Husameddin Al Madani, Director-General, National Centre for Performance Measurement (ADAA)
An improved performance culture and big data support Vision 2030
In an interview with Global Platform, Husameddin Al Madani, director-general of the National Centre for Performance Measurement (ADAA), discusses their role they are playing in increasing the efficiency of the public sector through training and an improved performance culture. By improving the accuracy of availability of big data, the ADAA has made it easier for companies and governments to review their progress. In addition, the centre is also fostering partnerships between the public and private sector, to support Saudi Arabia in achieving its Vision 2030 goals.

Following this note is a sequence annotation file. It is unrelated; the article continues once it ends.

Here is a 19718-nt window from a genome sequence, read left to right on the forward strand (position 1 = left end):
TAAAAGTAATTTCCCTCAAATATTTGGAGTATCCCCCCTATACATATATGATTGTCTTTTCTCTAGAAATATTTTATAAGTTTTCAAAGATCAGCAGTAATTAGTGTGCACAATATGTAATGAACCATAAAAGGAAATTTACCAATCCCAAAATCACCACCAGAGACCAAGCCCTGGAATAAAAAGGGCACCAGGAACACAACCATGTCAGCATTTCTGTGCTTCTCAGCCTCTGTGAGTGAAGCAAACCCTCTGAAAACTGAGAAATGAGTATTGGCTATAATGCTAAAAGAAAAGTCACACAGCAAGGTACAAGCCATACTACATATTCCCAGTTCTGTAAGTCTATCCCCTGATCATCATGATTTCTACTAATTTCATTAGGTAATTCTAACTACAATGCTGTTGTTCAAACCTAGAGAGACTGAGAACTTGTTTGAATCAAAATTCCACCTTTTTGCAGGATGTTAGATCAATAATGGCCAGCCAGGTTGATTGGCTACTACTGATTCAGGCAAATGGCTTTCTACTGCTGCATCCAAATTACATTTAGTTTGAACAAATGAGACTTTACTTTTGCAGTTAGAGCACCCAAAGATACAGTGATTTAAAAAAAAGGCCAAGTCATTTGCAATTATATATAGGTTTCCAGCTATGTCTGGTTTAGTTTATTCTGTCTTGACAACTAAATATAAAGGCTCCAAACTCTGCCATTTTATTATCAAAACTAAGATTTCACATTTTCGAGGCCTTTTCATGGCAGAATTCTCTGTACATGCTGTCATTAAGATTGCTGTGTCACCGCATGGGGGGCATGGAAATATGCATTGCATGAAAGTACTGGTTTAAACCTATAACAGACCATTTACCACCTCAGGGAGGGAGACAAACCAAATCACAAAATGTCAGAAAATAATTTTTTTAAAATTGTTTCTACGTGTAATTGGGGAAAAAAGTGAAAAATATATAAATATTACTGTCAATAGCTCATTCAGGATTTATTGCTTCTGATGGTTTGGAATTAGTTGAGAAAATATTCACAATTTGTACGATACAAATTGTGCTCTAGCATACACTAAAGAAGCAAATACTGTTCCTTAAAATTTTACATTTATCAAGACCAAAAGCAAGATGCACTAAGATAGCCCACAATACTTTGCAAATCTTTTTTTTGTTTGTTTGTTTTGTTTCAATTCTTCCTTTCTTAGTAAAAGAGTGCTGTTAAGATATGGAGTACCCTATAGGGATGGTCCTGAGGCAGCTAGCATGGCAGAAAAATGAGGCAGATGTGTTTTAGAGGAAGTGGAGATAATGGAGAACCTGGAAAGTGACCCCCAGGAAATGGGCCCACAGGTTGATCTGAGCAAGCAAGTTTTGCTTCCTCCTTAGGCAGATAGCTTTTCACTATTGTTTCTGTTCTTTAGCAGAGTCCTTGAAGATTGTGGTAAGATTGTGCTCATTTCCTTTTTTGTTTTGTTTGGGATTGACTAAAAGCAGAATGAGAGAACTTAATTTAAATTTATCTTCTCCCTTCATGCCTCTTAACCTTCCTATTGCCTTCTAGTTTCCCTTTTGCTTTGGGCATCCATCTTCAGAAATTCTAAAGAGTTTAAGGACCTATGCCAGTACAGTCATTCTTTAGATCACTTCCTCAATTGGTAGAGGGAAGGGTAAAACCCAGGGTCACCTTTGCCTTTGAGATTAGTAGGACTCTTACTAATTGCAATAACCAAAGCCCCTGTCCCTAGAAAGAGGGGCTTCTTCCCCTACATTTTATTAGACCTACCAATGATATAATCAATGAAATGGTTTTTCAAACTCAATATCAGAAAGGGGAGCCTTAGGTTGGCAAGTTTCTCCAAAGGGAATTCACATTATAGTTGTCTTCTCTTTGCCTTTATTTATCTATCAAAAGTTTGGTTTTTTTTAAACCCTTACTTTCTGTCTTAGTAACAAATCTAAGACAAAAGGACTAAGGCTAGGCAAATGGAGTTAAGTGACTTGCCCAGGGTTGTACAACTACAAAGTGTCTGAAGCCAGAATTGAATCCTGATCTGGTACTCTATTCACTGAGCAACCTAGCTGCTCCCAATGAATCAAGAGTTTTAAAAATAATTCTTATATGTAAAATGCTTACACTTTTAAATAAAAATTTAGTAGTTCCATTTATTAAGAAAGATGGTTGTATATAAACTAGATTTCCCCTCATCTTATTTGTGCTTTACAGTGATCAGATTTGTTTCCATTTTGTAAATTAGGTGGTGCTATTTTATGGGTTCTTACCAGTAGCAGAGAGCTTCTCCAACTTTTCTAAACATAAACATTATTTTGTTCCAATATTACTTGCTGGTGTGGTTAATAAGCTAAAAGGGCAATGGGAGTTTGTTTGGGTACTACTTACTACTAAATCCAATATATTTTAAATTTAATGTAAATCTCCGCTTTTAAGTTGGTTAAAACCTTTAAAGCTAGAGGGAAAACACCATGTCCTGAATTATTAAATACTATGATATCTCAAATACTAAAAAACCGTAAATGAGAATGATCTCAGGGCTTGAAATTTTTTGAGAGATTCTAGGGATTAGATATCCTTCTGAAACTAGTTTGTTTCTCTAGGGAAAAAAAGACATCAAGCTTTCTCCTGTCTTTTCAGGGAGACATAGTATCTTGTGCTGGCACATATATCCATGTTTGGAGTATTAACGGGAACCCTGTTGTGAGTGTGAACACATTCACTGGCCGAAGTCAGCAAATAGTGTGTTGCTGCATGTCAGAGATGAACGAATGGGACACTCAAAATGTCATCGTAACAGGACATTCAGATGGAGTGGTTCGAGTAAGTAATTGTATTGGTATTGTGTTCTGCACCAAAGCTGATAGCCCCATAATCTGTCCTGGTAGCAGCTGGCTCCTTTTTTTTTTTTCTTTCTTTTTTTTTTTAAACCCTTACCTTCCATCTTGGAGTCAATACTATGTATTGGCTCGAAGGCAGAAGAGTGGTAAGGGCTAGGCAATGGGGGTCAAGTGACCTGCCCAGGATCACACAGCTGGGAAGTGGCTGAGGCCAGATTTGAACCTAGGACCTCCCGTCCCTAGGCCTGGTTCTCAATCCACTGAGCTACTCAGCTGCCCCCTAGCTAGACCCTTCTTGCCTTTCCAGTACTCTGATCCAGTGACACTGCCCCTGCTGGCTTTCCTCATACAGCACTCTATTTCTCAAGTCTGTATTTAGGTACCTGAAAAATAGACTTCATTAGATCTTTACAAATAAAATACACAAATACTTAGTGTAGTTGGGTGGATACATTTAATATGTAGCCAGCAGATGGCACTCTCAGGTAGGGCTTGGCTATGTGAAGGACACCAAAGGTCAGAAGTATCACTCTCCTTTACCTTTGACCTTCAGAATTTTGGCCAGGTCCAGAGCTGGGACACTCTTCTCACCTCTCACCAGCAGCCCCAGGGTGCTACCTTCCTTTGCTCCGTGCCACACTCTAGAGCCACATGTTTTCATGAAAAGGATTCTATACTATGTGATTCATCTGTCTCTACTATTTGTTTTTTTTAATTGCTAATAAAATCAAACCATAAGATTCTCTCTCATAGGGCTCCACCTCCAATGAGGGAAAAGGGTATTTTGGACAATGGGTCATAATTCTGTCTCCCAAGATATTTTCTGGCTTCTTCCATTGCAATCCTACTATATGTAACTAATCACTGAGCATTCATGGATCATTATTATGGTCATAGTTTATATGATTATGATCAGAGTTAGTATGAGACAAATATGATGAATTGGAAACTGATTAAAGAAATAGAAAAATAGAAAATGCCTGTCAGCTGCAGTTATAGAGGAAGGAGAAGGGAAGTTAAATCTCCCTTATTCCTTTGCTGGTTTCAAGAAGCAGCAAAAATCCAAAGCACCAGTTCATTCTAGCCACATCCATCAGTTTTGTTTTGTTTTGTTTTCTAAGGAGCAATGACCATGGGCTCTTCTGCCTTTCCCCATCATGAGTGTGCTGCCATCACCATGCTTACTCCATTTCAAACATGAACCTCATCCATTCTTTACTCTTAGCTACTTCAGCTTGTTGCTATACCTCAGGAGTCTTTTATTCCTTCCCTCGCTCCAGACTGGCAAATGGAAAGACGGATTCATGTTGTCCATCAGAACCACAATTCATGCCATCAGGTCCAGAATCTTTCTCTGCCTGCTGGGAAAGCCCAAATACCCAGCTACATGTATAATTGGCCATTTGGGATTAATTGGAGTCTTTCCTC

Saudi Arabia was embarking on a large transformation economically and socially, and without being able to measure and know where we are we would have run into many risks. This is the first challenge: performance culture, how can we encourage our public servants to think of how to measure their progress, identify targets and KPIs, and also have performance reviews frequently to be able to improve public services. We have trained over 8000 government employees in classrooms; talking about strategy development and KPI development, to make performance culture a part of our daily language. There are challenges that are not only specific to Saudi Arabia, we have seen them also in some OECD countries measuring performance accurately and timely is definitely a challenging task. The second challenge will be data. Data availability and data accuracy is maybe the most common challenge across similar organisations globally. Are we reading the right data? Are we reading it in a timely manner? You have to be able to identify relevant data that allows you to gauge your performance and allows you to get an accurate pulse on how we are doing. One of our major investments – to access more data – was to connect with multiple data sources that are available globally and also locally. We are able to connect with over 40 international data sources. We also work with internal organisations in Saudi Arabia; whether it is the statistical office or the entities themselves – ministries and authorities – to integrate our system with their backend system to be able to access data faster and also access the right data. Investment and technology allow us to access more data in a faster way. Things that used to take months take weeks, things that used to take weeks take days, if not days maybe even hours. So there is a significant improvement in the efficiency of the government engine itself. Governments today deal with multiple data sources and the amount of data is increasing rapidly. We know now that cybersecurity and data integrity are key priorities for nations across the globe – actually more relevant than any time in the history of computing. All data, when you have them available in one place, you can use advanced technologies to identify opportunities for optimisation, opportunities for streamlining and also opportunities for investment. We have an ambitious Vision 2030 programme. Saudi Arabia recognises that without the partnership of the private sector and without the true engagement of investors we will not be able to realise our Vision 2030 aspirations. Hence, the private sector and the investment community are at the heart of our transformation, and our delivery plans. We have seen more partnerships from the public sector. We have seen the tourism and entertainment industry significantly grow, unveiling any opportunities for small, midsized and even large investors. We have an amazing future ahead of us. We are all believers in this big transformation, the historic transformation that we are very proud to be part of and we need the private sector and the investment community to be partners with us in this amazing journey. Two of the key indicators that we closely monitor and report on are: ease of doing business and public-private partnerships. There are many enablers that we are working on to attract more investment and make those public-private partnerships possible. One area is streamlining the procurement process and the contracting process, training more human capital that are ready to engage and be hired by the private sector to operate public facilities, introducing more simplified contractual terms and legal terms that make those partnerships more effective. Public and private partnership is a priority, privatising some of the government facilities is also a priority, and with the top leadership commitment and the championship of these KPIs we know that this degree of performance, these ambitious plans can see light.